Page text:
Spitsbergen, the largest wilderness in Europe, is as close as you can get to the North Pole. Each year, tens of thousands of visitors experience the island's dramatic landscape with its fragile beauty - fjords, glaciers, pack-ice, midnight sun, polar bears, reindeer and a fantastic wealth of bird life. But who were the first tourists and how did they reach this uninhabited 'no-man's land'? Greetings from Spitsbergen traces their untold story and, with the use of many unpublished photographs and postcards from the author's own collection, presents a unique insight into the 'golden era' of arctic tourism, which lasted until 1914. John T. Reilly, Professor of Haematology at the University of Sheffield, has had a life-long interest in the arctic and its history, having undertaken expeditions to Norway, Iceland, Greenland and Spitsbergen. He has also acted as guide to several tourist cruises to Svalbard in the 1980s.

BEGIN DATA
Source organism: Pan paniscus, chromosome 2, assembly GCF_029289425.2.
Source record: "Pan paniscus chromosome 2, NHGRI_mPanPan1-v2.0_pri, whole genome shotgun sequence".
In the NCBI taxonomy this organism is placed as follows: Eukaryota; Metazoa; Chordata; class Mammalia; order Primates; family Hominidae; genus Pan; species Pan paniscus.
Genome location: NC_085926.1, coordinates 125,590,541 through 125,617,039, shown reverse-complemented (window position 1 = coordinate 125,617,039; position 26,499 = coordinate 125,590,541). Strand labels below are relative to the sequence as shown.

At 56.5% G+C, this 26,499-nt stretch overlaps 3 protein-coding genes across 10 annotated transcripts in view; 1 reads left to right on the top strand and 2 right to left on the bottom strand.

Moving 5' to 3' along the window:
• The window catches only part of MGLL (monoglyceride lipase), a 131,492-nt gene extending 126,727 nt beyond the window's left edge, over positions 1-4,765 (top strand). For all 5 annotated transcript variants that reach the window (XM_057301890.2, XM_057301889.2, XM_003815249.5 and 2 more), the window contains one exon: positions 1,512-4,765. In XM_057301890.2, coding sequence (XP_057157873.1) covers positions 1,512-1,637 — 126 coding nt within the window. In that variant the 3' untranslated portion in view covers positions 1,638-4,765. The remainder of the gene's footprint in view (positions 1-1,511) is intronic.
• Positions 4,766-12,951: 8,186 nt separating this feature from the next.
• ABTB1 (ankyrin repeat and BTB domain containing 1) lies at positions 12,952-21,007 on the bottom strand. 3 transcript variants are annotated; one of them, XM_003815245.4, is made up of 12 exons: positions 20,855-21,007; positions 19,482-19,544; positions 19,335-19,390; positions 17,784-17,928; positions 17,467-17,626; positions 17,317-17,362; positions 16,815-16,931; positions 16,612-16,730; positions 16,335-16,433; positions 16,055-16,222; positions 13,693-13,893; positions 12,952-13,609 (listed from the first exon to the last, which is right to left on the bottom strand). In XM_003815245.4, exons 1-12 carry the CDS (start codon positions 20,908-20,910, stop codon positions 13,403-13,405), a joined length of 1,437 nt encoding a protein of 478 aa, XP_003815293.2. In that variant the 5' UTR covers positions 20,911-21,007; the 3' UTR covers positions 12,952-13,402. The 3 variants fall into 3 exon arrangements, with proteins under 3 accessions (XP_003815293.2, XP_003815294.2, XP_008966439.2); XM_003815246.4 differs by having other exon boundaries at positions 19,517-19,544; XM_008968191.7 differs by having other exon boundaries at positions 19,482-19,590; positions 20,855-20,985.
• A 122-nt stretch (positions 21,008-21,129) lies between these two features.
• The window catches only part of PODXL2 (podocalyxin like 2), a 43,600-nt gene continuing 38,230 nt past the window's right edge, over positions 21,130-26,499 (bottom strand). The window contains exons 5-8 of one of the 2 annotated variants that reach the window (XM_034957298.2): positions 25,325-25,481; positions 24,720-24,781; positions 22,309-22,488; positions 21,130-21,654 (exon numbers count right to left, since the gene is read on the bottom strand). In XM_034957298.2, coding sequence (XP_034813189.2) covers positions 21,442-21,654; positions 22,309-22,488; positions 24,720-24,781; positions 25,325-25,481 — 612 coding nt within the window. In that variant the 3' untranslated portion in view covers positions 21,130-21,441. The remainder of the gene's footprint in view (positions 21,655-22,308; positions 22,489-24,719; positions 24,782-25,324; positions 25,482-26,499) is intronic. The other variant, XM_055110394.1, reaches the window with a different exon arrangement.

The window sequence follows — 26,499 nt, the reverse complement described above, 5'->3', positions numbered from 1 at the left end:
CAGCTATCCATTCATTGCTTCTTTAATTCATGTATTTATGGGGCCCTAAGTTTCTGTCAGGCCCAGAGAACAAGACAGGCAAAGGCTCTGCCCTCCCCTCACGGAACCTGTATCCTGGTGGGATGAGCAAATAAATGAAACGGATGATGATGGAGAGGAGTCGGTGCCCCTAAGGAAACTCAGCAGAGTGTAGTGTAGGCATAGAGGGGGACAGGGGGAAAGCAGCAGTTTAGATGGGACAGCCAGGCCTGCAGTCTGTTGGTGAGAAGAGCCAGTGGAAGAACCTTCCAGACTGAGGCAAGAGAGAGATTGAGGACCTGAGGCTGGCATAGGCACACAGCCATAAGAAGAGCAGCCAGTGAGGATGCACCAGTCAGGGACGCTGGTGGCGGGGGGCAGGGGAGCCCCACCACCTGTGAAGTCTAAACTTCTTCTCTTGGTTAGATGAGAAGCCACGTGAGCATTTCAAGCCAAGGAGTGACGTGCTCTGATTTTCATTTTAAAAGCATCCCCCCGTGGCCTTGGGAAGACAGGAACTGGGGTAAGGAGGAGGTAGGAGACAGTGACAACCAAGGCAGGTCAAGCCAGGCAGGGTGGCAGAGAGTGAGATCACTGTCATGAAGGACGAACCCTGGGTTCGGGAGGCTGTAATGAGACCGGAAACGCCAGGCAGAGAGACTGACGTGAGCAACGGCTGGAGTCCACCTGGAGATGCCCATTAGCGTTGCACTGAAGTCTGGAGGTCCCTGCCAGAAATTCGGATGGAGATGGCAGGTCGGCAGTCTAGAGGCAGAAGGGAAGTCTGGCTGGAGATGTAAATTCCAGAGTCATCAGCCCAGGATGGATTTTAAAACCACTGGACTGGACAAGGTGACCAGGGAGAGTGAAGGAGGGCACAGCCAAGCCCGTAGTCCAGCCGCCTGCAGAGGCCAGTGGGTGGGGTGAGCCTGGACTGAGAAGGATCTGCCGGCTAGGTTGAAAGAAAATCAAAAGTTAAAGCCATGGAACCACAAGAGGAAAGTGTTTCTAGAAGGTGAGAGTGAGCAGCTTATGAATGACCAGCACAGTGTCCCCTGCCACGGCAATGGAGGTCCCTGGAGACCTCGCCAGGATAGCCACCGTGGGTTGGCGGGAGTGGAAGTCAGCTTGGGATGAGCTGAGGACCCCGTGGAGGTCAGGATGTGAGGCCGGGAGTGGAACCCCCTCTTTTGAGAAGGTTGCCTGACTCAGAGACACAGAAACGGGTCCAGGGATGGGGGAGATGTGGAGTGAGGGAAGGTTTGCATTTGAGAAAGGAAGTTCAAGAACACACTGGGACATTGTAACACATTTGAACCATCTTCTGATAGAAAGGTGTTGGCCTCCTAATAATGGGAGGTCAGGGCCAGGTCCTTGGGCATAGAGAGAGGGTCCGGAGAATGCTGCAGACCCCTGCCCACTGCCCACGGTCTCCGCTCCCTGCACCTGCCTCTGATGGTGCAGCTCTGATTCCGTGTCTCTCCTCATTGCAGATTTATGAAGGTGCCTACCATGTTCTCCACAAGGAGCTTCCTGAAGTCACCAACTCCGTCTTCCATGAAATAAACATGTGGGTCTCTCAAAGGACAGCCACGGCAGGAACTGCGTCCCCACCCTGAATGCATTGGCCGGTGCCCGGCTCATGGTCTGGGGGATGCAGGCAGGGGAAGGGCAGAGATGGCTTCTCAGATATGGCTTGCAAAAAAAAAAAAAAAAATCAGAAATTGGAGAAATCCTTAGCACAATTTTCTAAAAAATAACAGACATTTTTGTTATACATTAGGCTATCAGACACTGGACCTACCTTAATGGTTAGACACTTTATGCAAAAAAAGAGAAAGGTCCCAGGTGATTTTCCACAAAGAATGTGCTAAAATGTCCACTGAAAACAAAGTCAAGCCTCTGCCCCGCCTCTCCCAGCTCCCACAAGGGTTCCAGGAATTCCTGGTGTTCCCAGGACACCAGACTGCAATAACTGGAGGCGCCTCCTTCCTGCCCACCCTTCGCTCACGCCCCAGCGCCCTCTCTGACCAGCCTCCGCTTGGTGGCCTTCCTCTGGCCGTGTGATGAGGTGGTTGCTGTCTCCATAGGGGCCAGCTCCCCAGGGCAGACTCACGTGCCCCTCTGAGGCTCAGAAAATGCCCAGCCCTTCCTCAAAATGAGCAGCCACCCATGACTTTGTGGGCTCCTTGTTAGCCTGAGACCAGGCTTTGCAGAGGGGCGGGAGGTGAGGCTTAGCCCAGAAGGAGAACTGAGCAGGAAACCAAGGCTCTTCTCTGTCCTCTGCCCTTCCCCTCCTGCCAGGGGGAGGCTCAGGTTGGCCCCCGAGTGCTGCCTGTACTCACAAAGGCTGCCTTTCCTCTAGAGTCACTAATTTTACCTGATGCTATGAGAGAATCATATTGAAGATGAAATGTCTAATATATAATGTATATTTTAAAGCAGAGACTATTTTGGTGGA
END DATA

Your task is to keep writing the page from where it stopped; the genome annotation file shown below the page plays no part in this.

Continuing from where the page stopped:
Spitsbergen, the largest wilderness in Europe, is as close as you can get to the North Pole. Each year, tens of thousands of visitors experience the island's dramatic landscape. This book tells the tale of the first tourists and how they reach this uninhabited "no-man's land". With bibliography.
Tapir akademisk forlag